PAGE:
Thursday, January 18, 2018

Yes, Karen! (comment yesterday) I, too, got an email from Susan Crawford telling me to fill out a survey or else I couldn’t have my book. The point of the survey was to establish whether contact details had changed in the considerable amount of time that has elapsed since we crowdfunded. The website wasn’t entirely confidence-inspiring, and I particularly regretted the absence of a “Submit” button at the end.

We shall see.

There is happy news, too, on other fronts. Kate Davies is now in full swing with the West Highland Way club. The current offering is an oversized Fair Isle called Strathendrick. Interesting, tempting.

And the Early Winter VK turned up today. You Americans, at least, must have seen it weeks ago. It’s almost all rather interestingly Nordic. I am seriously tempted by Meg’s “Danish Sontag Shawl” which looks like something that would be useful in weather like this – chest warm, garment secure, hands and arms free. The cast-on is more than a bit daunting.

And I’m going to want Vivian Hoxbro’s new book, “Strik Danske Stjernetrojer”. It concerns Danish “nattrojer” – “night shirts” – decorated with knit and purl patterns and worn day and night, under other clothes. They sound as if they may be even earlier than the first Shetland knitting. (My friends and I, in the Shetland museum, were shown interesting 19th century onesies into which the wearer was sewn for the winter. But they weren’t decorated.)

If all else fails, Meg will find someone to translate it.

And I have more or less re-engaged with the shawl, and am determined to finish the current chart before turning in this evening. Only another half-row of plain-vanilla garter stitch.


The rest of the UK has had quite a lot of bad weather in the last 24 hours, but Edinburgh has been OK. More snow was forecast for last night, but instead we had a thaw, the streets and pavements were clear this morning, and I got out to the supermarket. A good thing, too: we were getting low on cat food. 


  1. Good to hear you sounding brighter, Jean - at least, I hope that is how you are feeling.
    I was puzzled by Kate Davies' most recent design. Could this be the one she describes as taking months and months to knit? In 4ply yarn that is a huge piece of Fair Isle.

  2. Oh,Horrors! Low on cat food! At my house that would mean a trip out in any weather-rain, sleet, snow, hurricane-in order not to have those accusing eyes follow me around.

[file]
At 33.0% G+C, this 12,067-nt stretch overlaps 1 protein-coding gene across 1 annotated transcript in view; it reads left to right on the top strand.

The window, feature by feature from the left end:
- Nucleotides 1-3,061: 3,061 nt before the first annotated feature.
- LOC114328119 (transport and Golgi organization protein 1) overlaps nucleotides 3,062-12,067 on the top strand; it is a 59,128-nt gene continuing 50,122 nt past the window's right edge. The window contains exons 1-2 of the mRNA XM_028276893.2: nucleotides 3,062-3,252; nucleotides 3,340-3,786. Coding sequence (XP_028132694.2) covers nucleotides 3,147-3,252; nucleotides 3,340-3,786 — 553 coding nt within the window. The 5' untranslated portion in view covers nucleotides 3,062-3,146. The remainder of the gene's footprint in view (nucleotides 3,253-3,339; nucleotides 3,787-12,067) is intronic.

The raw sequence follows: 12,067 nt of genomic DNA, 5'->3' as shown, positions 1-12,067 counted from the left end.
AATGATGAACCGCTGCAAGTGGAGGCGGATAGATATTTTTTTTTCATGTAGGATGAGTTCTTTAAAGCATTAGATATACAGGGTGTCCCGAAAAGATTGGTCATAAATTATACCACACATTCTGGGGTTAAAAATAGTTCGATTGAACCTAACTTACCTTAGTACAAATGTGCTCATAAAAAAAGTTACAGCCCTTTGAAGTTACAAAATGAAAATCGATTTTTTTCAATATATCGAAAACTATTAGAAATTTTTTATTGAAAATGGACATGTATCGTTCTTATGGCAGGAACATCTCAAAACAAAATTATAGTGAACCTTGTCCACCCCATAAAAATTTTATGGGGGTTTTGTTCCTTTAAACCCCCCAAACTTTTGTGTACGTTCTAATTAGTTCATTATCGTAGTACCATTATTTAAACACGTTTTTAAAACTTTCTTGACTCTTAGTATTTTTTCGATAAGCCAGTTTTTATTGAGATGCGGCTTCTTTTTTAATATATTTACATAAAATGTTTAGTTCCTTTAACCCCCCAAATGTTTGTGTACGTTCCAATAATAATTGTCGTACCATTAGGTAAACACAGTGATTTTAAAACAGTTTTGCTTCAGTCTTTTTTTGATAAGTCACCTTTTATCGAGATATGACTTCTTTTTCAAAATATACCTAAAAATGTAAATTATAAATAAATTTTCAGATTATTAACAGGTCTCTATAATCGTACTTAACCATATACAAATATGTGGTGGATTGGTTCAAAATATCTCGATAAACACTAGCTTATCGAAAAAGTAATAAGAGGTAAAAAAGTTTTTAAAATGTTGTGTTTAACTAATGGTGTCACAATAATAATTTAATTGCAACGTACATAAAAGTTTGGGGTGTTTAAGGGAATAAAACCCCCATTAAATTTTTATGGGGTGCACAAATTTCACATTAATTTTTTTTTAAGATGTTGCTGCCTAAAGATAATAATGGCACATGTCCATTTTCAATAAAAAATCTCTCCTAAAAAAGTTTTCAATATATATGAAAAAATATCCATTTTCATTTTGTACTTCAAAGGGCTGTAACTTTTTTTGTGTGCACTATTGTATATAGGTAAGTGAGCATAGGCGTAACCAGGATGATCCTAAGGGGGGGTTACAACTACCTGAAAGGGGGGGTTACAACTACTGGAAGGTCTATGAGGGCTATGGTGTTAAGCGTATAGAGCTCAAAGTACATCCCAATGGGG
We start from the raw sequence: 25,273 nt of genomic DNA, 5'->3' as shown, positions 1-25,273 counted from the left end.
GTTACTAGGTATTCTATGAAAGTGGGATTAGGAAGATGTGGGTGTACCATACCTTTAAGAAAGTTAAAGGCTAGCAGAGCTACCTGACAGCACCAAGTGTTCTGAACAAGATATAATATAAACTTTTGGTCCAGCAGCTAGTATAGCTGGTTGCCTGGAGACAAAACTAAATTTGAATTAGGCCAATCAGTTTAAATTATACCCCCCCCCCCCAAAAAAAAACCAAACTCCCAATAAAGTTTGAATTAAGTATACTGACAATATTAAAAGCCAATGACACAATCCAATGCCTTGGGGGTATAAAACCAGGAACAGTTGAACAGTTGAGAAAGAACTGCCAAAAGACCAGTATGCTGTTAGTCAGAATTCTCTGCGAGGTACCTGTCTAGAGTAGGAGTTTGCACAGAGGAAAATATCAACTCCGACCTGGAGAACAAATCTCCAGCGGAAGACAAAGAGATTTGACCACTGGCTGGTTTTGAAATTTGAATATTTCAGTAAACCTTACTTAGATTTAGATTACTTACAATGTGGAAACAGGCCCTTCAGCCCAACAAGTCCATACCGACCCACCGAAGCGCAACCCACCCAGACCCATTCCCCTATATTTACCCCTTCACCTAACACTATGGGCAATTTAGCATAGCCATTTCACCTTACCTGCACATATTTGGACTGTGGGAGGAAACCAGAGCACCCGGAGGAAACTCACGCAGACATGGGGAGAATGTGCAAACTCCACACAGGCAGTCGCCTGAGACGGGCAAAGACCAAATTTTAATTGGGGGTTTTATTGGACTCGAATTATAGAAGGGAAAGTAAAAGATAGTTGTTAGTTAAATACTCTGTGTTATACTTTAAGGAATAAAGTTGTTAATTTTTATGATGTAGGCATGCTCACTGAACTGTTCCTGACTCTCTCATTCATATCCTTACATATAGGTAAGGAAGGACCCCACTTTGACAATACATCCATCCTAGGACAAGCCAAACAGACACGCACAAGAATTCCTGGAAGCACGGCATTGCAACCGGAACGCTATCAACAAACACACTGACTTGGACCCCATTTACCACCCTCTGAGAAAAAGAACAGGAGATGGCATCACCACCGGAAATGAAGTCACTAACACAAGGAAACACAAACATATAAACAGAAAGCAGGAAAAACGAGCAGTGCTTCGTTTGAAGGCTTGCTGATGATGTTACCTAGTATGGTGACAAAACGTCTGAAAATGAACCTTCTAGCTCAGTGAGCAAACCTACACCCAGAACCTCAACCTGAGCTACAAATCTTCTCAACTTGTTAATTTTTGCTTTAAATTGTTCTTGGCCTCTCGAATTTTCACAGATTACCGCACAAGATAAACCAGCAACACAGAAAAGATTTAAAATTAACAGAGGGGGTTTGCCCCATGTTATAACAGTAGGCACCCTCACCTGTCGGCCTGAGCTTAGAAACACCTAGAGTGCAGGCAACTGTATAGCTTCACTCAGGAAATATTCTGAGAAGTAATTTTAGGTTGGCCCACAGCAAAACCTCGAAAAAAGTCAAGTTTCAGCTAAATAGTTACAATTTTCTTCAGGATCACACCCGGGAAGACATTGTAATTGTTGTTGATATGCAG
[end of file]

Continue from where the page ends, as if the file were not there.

3. Anonymous12:38 PM

    Looks like your fatigue is lifting a bit. Chloe

  4. Anonymous3:28 PM

    Clear streets are key for easier movement indeed.
    Wow Strathendrick would take a lot of knitting time. I can barely manage stranded mittens and maybe a hat.
    Have a good weekend!

  5. =Tamar4:35 PM

    Oooh, ooooh - I've been fascinated by those nightshirts for years! They are indeed older than documented Fair Isle. Some from Italy date to the 16th century or earlier. I'll want that book even if it isn't translated.

    We also had a bit of snow in Maryland, USA but nothing like the rest of the country, and it melted off.

  6. The Hoxbro book is definitely something I'd like, but would prefer it translated...

  7. Glad you guys got a break from snow! We're still melting out down here in Atlanta, but I think today'll be the last day any white stuff is left. Goodness knows it's been an unusually bad winter here thus far (I don't remember us ever having a snowstorm in December before), but at least we get breaks in between.

    That book sounds fascinating, and one to add to my wish list. I love learning about historical knitting (and adore the Piecework historical knitting magazines).

    Also, you sound like you're feeling better, so YAY! Just try to avoid the flu, it's nasty this year and hits like a dump truck (Mom and I are still getting over it, and it's been two weeks).

    Out of curiosity, how bad's the CO you mentioned? I think the worst I've considered is an 800+ one for the Frost Flowers Stole in a IK Gifts issue (rectangle knitted from the outside in), but the worst I've managed is a hundred or so.